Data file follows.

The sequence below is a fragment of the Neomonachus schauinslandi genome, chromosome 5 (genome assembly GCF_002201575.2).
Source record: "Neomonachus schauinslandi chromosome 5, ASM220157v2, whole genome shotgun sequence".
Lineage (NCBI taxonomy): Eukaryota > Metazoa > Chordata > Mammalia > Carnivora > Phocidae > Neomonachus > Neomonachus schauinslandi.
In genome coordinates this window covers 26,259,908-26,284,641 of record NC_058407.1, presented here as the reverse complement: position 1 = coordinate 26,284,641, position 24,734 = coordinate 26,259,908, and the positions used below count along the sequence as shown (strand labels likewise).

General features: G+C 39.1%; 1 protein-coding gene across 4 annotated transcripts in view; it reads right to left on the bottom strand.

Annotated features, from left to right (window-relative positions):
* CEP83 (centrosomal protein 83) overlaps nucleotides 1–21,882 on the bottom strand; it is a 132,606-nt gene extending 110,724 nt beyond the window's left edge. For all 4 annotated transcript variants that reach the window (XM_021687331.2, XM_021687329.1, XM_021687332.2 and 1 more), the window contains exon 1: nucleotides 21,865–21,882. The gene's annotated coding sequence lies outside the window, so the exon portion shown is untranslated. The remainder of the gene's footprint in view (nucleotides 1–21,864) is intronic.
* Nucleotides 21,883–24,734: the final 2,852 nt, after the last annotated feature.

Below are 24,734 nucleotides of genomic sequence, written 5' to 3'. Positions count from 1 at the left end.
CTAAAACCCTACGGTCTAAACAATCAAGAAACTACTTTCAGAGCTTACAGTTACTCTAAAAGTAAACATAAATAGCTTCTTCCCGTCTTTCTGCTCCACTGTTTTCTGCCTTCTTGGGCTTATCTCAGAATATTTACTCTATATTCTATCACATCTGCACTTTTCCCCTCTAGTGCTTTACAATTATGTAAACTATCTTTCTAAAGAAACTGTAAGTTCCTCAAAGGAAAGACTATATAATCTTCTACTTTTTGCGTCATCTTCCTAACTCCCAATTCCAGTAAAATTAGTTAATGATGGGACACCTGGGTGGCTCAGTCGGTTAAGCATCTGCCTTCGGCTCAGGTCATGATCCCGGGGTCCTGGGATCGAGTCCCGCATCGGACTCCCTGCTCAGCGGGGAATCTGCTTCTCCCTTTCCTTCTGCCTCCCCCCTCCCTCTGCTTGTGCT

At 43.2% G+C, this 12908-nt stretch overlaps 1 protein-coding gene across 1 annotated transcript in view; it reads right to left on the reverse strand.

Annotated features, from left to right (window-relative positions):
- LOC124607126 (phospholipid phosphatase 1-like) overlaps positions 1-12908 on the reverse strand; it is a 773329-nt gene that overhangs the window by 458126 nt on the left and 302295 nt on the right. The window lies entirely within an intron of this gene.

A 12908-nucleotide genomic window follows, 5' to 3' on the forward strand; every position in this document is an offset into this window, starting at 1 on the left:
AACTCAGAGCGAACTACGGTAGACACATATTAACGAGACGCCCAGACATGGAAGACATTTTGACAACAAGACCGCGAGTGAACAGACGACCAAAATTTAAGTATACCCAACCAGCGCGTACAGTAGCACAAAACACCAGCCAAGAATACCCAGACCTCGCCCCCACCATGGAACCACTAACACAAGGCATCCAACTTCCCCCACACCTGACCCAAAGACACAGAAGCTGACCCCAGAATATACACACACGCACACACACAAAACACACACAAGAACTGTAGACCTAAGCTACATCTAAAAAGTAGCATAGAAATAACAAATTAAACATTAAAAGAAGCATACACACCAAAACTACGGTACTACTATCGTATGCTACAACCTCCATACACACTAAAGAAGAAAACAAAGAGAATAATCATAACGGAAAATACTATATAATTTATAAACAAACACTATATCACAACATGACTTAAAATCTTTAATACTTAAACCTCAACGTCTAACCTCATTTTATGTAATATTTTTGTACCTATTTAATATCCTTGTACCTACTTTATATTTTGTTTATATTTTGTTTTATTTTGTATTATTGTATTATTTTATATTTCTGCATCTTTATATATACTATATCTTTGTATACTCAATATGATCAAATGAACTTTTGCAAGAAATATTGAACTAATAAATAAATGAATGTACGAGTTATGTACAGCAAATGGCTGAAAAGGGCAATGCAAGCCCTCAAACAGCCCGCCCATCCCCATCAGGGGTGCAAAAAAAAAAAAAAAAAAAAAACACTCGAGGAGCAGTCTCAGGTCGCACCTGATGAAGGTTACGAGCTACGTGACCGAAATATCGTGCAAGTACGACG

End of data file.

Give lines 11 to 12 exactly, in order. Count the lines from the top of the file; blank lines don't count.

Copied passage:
At 43.2% G+C, this 12908-nt stretch overlaps 1 protein-coding gene across 1 annotated transcript in view; it reads right to left on the reverse strand.

Annotated features, from left to right (window-relative positions):